This carte de visite may depict a member of an as yet unidentified local volunteer unit or perhaps a police constable from Graaff Reinet, Cape
Colony, South Africa. As is often the case a lack of clear detail - especially of the man's cap badge prevents positive identification. The badge
appears to include a wreath and crown device.

The dating of the photograph is based upon the period in which the photographer - William Roe - worked in Graaff Reinet from 1878 until
1894.  The Graaff Reinet Mounted Rifle Corps and the  Graaf Reinet Rifle Volunteers were both disbanded in the 1860's which would preclude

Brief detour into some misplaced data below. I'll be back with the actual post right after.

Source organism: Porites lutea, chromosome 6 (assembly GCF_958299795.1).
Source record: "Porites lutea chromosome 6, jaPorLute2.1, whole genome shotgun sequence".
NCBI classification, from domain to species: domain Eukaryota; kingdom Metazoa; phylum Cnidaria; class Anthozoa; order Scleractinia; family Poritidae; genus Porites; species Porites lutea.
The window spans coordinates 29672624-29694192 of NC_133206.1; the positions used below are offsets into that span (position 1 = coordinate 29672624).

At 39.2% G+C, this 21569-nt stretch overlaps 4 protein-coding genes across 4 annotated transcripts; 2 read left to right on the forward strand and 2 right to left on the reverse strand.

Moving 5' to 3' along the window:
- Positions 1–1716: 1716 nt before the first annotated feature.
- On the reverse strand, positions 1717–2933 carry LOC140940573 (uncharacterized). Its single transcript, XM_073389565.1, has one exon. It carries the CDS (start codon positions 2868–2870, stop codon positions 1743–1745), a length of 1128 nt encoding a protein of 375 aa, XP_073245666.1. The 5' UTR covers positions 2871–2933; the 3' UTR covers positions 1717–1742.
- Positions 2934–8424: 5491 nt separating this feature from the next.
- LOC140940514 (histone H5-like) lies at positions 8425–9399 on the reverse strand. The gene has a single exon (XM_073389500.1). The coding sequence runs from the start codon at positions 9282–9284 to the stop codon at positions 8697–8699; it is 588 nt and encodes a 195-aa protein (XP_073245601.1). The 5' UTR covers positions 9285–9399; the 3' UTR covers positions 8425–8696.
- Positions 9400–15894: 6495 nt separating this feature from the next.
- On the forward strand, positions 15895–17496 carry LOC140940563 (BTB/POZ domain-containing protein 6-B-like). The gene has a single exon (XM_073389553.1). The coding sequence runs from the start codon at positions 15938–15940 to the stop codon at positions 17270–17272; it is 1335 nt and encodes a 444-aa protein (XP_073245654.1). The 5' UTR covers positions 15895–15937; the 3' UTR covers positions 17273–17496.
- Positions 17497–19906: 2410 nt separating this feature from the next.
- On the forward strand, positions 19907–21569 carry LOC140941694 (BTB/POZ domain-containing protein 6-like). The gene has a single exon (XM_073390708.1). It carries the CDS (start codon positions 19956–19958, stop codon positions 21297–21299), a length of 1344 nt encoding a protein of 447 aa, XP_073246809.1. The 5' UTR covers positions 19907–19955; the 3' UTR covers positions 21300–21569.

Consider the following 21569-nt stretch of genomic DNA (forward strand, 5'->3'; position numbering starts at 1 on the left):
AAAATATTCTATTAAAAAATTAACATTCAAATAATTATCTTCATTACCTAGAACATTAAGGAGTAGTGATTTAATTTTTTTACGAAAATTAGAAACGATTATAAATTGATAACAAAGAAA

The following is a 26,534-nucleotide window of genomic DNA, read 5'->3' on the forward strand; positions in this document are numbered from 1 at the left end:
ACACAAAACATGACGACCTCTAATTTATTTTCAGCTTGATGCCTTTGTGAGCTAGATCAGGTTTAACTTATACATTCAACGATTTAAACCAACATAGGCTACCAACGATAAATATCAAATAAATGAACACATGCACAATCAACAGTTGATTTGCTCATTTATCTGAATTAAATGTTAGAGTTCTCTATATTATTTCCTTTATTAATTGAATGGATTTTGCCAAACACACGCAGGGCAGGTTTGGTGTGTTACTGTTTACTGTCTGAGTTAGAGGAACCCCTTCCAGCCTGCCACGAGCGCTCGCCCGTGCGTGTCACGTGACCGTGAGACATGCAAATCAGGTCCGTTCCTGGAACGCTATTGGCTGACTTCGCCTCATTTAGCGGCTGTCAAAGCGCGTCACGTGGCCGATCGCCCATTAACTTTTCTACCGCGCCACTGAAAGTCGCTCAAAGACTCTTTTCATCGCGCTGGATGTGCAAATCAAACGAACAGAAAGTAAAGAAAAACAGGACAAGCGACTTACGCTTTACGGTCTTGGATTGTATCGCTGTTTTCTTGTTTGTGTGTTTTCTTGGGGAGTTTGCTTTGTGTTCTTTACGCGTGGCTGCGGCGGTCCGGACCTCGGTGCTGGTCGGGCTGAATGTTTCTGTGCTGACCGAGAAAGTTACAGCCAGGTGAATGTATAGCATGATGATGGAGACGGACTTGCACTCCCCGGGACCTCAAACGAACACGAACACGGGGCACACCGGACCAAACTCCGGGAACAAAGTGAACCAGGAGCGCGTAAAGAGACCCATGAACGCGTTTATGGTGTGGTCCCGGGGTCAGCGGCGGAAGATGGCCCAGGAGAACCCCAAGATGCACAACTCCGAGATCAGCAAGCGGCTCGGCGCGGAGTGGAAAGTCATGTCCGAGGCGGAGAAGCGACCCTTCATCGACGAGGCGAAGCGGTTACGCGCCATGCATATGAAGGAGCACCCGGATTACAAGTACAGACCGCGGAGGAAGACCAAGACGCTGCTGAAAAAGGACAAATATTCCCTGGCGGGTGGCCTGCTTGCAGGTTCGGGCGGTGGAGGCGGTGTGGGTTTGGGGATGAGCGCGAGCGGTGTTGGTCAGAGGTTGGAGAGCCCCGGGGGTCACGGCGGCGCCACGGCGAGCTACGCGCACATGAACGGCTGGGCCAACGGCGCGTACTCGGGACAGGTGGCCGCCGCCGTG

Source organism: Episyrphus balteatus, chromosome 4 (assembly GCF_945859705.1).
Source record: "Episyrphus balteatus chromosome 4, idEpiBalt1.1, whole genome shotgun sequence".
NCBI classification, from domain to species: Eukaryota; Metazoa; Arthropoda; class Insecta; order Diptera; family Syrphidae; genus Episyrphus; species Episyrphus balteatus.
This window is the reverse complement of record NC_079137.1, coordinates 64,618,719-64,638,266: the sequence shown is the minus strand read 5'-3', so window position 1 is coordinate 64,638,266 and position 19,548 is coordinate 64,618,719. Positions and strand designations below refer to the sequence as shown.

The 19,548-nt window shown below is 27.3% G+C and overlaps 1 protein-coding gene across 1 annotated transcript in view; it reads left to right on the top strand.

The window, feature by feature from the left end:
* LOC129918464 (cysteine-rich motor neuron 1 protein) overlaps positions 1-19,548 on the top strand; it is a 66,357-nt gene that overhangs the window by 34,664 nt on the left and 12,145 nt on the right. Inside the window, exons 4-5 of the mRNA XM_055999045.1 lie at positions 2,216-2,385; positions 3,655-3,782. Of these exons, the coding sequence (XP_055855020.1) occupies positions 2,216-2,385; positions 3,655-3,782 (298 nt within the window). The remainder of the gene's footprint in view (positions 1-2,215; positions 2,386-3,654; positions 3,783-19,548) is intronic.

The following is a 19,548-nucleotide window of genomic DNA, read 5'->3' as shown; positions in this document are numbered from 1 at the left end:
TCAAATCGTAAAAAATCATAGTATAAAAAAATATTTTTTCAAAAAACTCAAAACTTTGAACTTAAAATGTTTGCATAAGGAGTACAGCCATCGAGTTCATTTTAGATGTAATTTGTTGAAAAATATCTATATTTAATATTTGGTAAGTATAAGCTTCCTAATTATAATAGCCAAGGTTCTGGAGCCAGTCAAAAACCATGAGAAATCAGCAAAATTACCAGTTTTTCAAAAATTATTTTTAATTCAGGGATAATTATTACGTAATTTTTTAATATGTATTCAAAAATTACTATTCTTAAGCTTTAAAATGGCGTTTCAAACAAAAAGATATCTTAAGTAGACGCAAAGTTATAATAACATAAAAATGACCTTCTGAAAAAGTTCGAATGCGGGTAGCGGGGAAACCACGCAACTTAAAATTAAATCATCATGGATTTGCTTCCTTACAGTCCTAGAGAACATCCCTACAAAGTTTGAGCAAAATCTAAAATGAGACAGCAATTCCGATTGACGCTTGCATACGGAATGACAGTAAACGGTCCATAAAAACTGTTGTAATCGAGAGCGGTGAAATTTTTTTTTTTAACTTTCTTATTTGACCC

this man from being a member of either unit when this photograph was taken.

Based on the apparent date of the photograph he could not have been a member of the later Anglo-Boer War era unit, the Graaff-Reinet Town
Guard which was raised in 1900 or the Graaff Reinet District Mounted Troops which were set up in 1901.

One possibility would have this man being a member of Graaff Reinet Burghers or possibly the Graaff Reinet Rovers. Both these units saw
service in the field during the various action that ultimately led to the creation of the Cape of Good Hope General Service Medal. These actions
include Transkei (13 September, 1880 to the 15 May, 1881), Basutoland (13 September, 1880 to 27 April, 1881) and Bechuanaland (24
December, 1896 to the 30 July, 1897). The medal was not authorised by Queen Victoria until 4 December 1900 so this man not wearing it at the
time this photograph was seemingly taken makes sense.


Carte de Visite
William Roe - Photographer
Graaff Reinet, Cape Colony, South Africa
c. 1885